“If you use it and use it right, [you’ll benefit],” Lowrey says. “You’ll see it in your bottom line. And you’ll see it in your insurance premiums.”
The applications are numerous. Fleet owners acting as their own risk managers can track drivers’ locations, monitor a driver’s habits like hard-braking and accelerating, and reduce fuel consumption by looking at the data to notice trends such as the impact of idling, or the use of one route versus another. Carver says owners can cut down on “unnecessary wear-and-tear on their fleet.”
Owners have also reported a reduction in brake-pads costs, Stevens adds, because programs centered on telematics “create better, more safety-conscious drivers.”
The value for insurers extends beyond potential reductions in loss-cost trends and narrowing poor risks. Telematics may also help preserve the exposure base. By cutting down on costs for its insureds, businesses can remain profitable.
For the insurer, information can be provided by some systems to give a much more accurate view of an accident. Was the traffic light green or red? How fast was the driver going?
Insurers say information yielded from telematics systems can also help cut down on fraud. Using data on such critical factors as speed, claims professionals can determine whether an alleged injury was in fact possible.
The industry appears to have assuaged the fear of Big Brother. Owners and operators are taking to the idea, and insurers with telematics-based programs are sticking by buyers’ sides to assist in rolling out systems and fostering an environment of constant improvement rather than conveying a dark cloud of constant criticism.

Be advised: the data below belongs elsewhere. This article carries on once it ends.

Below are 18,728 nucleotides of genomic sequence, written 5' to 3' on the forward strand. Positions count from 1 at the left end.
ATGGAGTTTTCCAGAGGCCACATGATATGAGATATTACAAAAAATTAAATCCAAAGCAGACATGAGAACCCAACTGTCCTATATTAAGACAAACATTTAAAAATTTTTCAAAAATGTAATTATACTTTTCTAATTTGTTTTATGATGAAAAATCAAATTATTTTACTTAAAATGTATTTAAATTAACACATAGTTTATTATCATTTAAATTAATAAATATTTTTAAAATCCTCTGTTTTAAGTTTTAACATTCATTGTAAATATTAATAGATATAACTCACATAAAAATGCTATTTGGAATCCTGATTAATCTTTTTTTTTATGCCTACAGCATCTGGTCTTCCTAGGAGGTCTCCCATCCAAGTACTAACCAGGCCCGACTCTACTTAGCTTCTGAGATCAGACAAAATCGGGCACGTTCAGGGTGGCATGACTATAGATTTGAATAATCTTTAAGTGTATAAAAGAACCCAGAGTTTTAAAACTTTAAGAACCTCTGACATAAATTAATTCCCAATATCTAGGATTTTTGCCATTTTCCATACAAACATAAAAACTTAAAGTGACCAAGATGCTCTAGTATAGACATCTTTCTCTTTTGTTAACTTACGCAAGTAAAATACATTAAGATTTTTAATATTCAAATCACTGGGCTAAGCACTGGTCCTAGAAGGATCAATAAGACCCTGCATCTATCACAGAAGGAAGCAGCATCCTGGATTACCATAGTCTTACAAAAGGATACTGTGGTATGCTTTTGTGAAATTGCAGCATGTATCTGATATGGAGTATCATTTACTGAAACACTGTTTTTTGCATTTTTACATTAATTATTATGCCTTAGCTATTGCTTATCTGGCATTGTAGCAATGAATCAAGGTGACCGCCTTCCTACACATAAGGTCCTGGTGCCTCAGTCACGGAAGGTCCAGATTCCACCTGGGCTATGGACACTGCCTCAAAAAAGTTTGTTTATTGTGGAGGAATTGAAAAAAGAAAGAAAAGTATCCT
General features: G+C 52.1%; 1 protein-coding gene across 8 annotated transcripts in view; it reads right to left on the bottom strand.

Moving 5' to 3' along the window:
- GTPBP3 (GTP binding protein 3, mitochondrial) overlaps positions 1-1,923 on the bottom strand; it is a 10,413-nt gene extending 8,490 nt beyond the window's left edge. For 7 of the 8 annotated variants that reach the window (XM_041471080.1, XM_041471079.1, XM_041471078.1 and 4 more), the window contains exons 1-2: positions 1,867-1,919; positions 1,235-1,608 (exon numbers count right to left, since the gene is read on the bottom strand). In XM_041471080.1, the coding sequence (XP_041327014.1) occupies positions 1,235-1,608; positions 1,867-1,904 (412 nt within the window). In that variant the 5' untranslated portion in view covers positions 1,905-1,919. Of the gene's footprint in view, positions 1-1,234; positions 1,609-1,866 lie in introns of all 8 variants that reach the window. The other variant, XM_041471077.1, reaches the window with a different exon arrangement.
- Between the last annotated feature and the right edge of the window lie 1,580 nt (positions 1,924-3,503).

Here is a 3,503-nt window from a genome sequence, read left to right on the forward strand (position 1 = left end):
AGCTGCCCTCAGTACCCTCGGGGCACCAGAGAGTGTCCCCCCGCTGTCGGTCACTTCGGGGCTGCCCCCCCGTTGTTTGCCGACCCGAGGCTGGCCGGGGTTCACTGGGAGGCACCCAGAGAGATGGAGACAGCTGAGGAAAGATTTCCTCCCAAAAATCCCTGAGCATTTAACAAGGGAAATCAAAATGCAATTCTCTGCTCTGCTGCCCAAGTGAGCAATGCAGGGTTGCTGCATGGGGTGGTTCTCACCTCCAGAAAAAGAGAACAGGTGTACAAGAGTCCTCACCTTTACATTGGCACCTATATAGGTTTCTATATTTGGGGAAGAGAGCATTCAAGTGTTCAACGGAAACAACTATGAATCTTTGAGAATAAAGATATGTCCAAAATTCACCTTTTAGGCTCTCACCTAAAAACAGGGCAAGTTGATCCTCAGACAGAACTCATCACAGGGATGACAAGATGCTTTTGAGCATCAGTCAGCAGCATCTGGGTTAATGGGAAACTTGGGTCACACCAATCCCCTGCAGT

“This doesn’t work if management isn’t fully engaged,” says Hayes. “We’re looking to foster owners as coaches while we get them comfortable with the idea and our involvement.”
Lowrey, who also owns a risk-management and consulting service for small and medium fleets, says drivers’ unions have voiced concerns as telematics gain popularity, but the fact is, “Owners are looking at performance anyway,” implying that drivers would still be watched closely regardless of the new technology.
Fleet owners typically pitch the idea to drivers by focusing on safety and job security.
“’If you get hijacked, we want to know—we want to know where to look for you,’” Lowrey says owners will say to drivers. “But the majority of drivers have been around and they don’t worry about it, so long as it doesn’t seem like you’re nitpicking them to death.”
Industry-wide, telematics usage remains in its infancy. Solid favorable loss-cost trends for the industry may not be readily available and use may be limited to big insurance brands but, according to a report by research and consulting firm Celent, telematics use is growing and “not going away any time soon.”
Critics also say telematics could “cannibalize” books of business, based on the idea that policies could be written at lower premiums based on more hard data. Yet that same data would also help better calculate risks, Celent adds, noting it “would be better to cannibalize one’s own book than watch someone else do it.”